(...) An adventurous mindset is about the only thing the bands on this record have in common. They draw their influences and ideas from a diverse array of areas that range from the serious to the absurd and from the pragmatic to the highly complex. From an outside point of view the various parts of this compilation may seem like a concise and tightly woven section of a tiny fraction of all the music on this planet, but diving into the contents offered herein, you'll find whole worlds opening to you.
For instance The Clonious brewing memories to Pharao Sanders' late phase with Coltrane while spinning those echoy drums in a truly mental fashion. Alexandr Vatagin gives a little- glitch-goes-drone excursion, nothing big, but with lots of soothing effect on the mind. Peter Holy is taking his songwriting to a completely new level of emotism, mocking classical piano and then rocking it as if his heart depended on it. David Schweighart uses field recordings of birdsong and voices in the park to brighten his guitar-chords. Applicator 120 forage into some short but equally effective nullsonic-noise of electric interference on their Flug Der Todessonde Omega. Ippolit introducing a clarinet into a majority of the Tupolev fracas resulting in the loosest Masada you'll ever hear. Yes, the whole town riding the range and everyone having a good time while exploring the fringes of what they know. Mödling, the frontier town?
Moreover Mödling ends with the enormous Tupolev and their Opus, which fits because Tupolev might be the best known band from the ones introduced here, the starting point for many music lovers to explore further (just like this compilation) and also seems to be a central point for the various players in the Mödling-scene. Peter Holy, Alexandr Vatagin, David Schweighart and Lukas Scholler all appear solo as well on the record, mostly with one or more of the others playing along. This kind of incest is a great thing as long as the closeness and intimacy is held up. If their regional closeness is but a coincidence, that is for you, the listener, to decide. But beware, as soon as you start to question your own judgements, you'll step up into air. Maybe you'll find, that the nothing underneath you will give you better hold than the ground far below.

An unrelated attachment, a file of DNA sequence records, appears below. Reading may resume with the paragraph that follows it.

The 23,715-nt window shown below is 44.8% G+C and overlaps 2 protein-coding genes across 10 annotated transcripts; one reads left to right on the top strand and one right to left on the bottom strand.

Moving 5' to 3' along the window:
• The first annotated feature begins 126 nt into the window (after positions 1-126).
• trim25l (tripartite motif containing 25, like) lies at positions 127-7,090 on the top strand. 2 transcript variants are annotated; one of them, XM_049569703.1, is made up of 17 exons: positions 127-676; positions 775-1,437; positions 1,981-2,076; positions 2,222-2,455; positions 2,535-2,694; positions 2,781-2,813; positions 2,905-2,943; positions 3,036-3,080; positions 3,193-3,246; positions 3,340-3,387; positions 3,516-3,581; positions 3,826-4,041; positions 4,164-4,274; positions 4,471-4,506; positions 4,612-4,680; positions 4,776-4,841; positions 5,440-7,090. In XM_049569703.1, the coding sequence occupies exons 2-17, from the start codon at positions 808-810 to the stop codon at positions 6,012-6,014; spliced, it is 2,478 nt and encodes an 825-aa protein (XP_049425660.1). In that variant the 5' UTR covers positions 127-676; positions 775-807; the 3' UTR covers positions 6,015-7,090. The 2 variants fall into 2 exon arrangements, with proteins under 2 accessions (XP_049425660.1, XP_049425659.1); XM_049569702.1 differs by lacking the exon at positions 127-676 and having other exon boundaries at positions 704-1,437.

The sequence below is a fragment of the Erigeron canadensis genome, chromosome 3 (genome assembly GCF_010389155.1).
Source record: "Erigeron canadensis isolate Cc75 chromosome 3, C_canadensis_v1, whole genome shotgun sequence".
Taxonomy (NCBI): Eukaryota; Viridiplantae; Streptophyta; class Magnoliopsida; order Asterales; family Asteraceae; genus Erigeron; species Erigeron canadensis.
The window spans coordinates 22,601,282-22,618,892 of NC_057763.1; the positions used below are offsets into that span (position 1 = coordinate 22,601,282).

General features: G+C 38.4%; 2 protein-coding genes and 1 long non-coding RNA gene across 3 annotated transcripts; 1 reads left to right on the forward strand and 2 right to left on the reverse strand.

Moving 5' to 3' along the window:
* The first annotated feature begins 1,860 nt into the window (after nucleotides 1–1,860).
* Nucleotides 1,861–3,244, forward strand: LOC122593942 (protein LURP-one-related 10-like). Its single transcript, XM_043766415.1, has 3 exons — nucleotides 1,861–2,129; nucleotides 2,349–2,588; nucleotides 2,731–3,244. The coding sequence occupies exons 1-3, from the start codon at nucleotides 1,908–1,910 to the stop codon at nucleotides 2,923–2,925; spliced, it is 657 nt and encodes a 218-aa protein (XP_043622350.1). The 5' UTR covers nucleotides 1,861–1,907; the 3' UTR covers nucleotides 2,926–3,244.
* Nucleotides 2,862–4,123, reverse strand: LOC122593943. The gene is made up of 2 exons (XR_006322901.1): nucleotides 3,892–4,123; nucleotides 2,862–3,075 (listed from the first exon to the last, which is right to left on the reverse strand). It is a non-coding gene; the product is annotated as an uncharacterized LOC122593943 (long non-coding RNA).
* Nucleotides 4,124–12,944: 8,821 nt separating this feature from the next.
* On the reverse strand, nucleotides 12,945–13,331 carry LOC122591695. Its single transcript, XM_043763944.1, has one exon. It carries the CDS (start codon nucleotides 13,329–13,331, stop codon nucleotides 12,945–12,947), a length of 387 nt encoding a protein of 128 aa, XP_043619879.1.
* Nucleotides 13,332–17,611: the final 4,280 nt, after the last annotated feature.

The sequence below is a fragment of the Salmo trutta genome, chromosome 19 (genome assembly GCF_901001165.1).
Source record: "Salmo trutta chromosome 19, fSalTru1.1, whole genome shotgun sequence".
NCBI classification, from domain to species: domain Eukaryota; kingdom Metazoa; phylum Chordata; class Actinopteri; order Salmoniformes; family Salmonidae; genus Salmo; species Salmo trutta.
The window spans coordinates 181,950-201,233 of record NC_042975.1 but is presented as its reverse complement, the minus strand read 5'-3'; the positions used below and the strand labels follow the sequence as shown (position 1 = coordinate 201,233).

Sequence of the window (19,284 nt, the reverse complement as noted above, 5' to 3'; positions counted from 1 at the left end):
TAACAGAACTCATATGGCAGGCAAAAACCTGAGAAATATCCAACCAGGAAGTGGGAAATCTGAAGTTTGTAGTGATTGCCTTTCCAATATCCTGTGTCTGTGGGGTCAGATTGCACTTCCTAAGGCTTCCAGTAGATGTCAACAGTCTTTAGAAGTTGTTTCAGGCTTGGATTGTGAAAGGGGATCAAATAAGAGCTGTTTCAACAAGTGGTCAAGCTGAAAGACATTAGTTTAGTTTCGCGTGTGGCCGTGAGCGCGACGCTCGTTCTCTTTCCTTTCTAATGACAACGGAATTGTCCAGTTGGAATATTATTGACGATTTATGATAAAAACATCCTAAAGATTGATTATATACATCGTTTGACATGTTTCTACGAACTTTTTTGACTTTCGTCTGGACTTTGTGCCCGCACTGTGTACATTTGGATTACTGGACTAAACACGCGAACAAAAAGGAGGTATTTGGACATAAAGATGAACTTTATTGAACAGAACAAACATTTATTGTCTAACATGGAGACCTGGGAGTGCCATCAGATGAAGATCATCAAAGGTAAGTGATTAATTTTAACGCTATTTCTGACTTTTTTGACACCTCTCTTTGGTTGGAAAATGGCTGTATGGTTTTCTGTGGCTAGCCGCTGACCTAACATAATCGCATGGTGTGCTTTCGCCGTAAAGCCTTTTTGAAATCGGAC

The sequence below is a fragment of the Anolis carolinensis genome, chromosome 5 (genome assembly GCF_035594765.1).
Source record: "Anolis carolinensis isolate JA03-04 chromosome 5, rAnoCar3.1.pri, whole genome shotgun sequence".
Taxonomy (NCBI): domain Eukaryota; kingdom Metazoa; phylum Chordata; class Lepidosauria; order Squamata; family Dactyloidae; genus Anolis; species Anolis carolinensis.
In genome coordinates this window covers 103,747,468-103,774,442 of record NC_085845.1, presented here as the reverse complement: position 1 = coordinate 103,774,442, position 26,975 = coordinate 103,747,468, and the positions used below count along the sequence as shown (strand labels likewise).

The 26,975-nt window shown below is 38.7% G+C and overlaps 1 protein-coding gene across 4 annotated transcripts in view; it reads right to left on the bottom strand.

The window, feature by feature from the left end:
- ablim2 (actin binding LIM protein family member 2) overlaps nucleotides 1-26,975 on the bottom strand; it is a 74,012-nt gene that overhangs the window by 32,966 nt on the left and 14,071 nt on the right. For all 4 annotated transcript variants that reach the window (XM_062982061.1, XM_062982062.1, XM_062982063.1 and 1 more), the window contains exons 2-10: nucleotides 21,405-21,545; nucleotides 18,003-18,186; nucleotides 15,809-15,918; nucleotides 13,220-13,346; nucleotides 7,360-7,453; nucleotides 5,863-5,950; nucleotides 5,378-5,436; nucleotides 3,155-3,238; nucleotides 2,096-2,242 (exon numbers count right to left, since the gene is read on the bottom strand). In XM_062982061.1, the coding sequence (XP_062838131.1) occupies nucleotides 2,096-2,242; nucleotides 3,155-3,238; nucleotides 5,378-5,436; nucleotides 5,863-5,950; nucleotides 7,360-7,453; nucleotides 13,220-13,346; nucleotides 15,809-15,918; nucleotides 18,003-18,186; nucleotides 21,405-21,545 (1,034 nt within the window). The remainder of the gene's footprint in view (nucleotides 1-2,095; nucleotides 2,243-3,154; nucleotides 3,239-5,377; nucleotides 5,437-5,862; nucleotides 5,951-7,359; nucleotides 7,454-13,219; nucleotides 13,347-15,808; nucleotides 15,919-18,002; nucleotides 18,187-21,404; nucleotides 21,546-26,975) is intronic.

August 2006, Georg Cracked
(head honcho of the non-existing info radiance Cracked Foundation for the Fine Arts)
Get the whole text in the zip-file or at http://www.monochrom.at/cracked/.
1 - Different Brains
2 - Break Cycles
3 - Untitled
4 - Tribute To The Walnut Rollercoaster
5 - Nordwaggon
6 - Basic Stumbling
7 - Eisstockschiessen
8 - Same
9 - Flug Der Todessonde Omega
10 - Collage #2
11 - Opus
detailed artist information available in the info textfile
To me this album could be something which could get played in a cafe. Usually the music of cafes has this way of being both somewhat interesting and it also has this quality of not usually not being too cheery and hook derived because its the kind of music that mostly wants to be apart of the background and help set up a contemplatively welcoming mood up. If I had this album I don't think I'd play it that often if at all as a fully played through work. Sure I think in some ways it sounds interesting because of the way the musicians layered their rhythm and musical overtones but as a whole I wasn't that excited by the sound of this compilation. One of the tracks that got on my nerves was one of the songs called Flug Der Todessonde Omega because it was a very noisy sounding track. I usually like my music to sound more like it was meant to be music and not some abstract set of ideas in sound art. One of the better tracks I liked was called Nordwaggon. I likes the nice clean sound of the main electric guitar playing in that song when it began to play its parts. Plus there was some really good drumming that was done on the song named Opus. Overall I give this album three stars.